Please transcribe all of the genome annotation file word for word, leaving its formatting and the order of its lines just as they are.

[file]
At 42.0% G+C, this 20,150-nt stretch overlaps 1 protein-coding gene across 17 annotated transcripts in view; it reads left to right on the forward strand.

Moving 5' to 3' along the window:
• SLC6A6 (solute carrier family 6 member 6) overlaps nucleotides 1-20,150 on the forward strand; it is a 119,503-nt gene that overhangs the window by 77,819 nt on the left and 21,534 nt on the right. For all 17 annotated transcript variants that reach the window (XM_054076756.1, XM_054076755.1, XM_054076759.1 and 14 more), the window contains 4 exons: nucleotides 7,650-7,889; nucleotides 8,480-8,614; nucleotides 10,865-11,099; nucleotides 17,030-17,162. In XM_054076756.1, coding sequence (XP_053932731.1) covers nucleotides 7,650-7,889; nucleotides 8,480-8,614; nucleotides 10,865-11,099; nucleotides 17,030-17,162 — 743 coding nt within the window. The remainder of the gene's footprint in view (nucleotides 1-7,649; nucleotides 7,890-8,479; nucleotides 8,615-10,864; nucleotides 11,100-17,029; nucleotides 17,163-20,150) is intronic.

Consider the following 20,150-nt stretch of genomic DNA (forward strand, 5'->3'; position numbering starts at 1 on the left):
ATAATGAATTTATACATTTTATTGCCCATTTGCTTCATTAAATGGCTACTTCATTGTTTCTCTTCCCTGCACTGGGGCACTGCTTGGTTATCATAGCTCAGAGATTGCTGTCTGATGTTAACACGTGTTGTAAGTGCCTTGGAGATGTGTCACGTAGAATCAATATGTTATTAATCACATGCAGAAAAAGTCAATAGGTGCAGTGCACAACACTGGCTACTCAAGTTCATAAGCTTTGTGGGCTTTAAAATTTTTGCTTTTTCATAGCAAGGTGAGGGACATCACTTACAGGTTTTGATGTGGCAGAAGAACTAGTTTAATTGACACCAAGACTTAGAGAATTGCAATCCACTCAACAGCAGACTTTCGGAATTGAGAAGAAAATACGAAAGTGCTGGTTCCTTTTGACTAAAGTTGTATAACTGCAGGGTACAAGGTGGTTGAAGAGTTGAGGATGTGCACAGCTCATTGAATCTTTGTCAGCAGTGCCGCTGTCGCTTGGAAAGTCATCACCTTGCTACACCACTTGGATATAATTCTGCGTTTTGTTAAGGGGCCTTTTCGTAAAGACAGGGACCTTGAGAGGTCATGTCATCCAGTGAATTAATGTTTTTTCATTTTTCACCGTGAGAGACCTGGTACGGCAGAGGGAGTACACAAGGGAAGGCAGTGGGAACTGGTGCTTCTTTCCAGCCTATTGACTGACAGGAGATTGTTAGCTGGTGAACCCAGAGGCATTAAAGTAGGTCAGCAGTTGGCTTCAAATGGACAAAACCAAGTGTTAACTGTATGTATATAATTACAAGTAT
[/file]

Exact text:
At 42.0% G+C, this 20,150-nt stretch overlaps 1 protein-coding gene across 17 annotated transcripts in view; it reads left to right on the forward strand.

Moving 5' to 3' along the window:
• SLC6A6 (solute carrier family 6 member 6) overlaps nucleotides 1-20,150 on the forward strand; it is a 119,503-nt gene that overhangs the window by 77,819 nt on the left and 21,534 nt on the right. For all 17 annotated transcript variants that reach the window (XM_054076756.1, XM_054076755.1, XM_054076759.1 and 14 more), the window contains 4 exons: nucleotides 7,650-7,889; nucleotides 8,480-8,614; nucleotides 10,865-11,099; nucleotides 17,030-17,162. In XM_054076756.1, coding sequence (XP_053932731.1) covers nucleotides 7,650-7,889; nucleotides 8,480-8,614; nucleotides 10,865-11,099; nucleotides 17,030-17,162 — 743 coding nt within the window. The remainder of the gene's footprint in view (nucleotides 1-7,649; nucleotides 7,890-8,479; nucleotides 8,615-10,864; nucleotides 11,100-17,029; nucleotides 17,163-20,150) is intronic.

Consider the following 20,150-nt stretch of genomic DNA (forward strand, 5'->3'; position numbering starts at 1 on the left):
ATAATGAATTTATACATTTTATTGCCCATTTGCTTCATTAAATGGCTACTTCATTGTTTCTCTTCCCTGCACTGGGGCACTGCTTGGTTATCATAGCTCAGAGATTGCTGTCTGATGTTAACACGTGTTGTAAGTGCCTTGGAGATGTGTCACGTAGAATCAATATGTTATTAATCACATGCAGAAAAAGTCAATAGGTGCAGTGCACAACACTGGCTACTCAAGTTCATAAGCTTTGTGGGCTTTAAAATTTTTGCTTTTTCATAGCAAGGTGAGGGACATCACTTACAGGTTTTGATGTGGCAGAAGAACTAGTTTAATTGACACCAAGACTTAGAGAATTGCAATCCACTCAACAGCAGACTTTCGGAATTGAGAAGAAAATACGAAAGTGCTGGTTCCTTTTGACTAAAGTTGTATAACTGCAGGGTACAAGGTGGTTGAAGAGTTGAGGATGTGCACAGCTCATTGAATCTTTGTCAGCAGTGCCGCTGTCGCTTGGAAAGTCATCACCTTGCTACACCACTTGGATATAATTCTGCGTTTTGTTAAGGGGCCTTTTCGTAAAGACAGGGACCTTGAGAGGTCATGTCATCCAGTGAATTAATGTTTTTTCATTTTTCACCGTGAGAGACCTGGTACGGCAGAGGGAGTACACAAGGGAAGGCAGTGGGAACTGGTGCTTCTTTCCAGCCTATTGACTGACAGGAGATTGTTAGCTGGTGAACCCAGAGGCATTAAAGTAGGTCAGCAGTTGGCTTCAAATGGACAAAACCAAGTGTTAACTGTATGTATATAATTACAAGTAT